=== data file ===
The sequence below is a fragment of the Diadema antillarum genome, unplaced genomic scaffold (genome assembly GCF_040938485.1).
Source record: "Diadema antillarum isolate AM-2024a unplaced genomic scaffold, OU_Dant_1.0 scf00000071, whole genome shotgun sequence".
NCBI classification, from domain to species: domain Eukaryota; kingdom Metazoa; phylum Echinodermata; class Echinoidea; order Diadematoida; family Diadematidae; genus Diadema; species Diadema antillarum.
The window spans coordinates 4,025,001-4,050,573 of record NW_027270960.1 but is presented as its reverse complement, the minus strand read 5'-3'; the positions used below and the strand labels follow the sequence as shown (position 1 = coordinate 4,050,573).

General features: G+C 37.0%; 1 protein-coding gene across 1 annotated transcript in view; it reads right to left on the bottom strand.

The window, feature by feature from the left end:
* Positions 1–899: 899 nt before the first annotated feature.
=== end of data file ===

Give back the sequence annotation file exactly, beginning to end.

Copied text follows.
The sequence below is a fragment of the Diadema antillarum genome, unplaced genomic scaffold (genome assembly GCF_040938485.1).
Source record: "Diadema antillarum isolate AM-2024a unplaced genomic scaffold, OU_Dant_1.0 scf00000071, whole genome shotgun sequence".
NCBI classification, from domain to species: domain Eukaryota; kingdom Metazoa; phylum Echinodermata; class Echinoidea; order Diadematoida; family Diadematidae; genus Diadema; species Diadema antillarum.
The window spans coordinates 4,025,001-4,050,573 of record NW_027270960.1 but is presented as its reverse complement, the minus strand read 5'-3'; the positions used below and the strand labels follow the sequence as shown (position 1 = coordinate 4,050,573).

General features: G+C 37.0%; 1 protein-coding gene across 1 annotated transcript in view; it reads right to left on the bottom strand.

The window, feature by feature from the left end:
* Positions 1–899: 899 nt before the first annotated feature.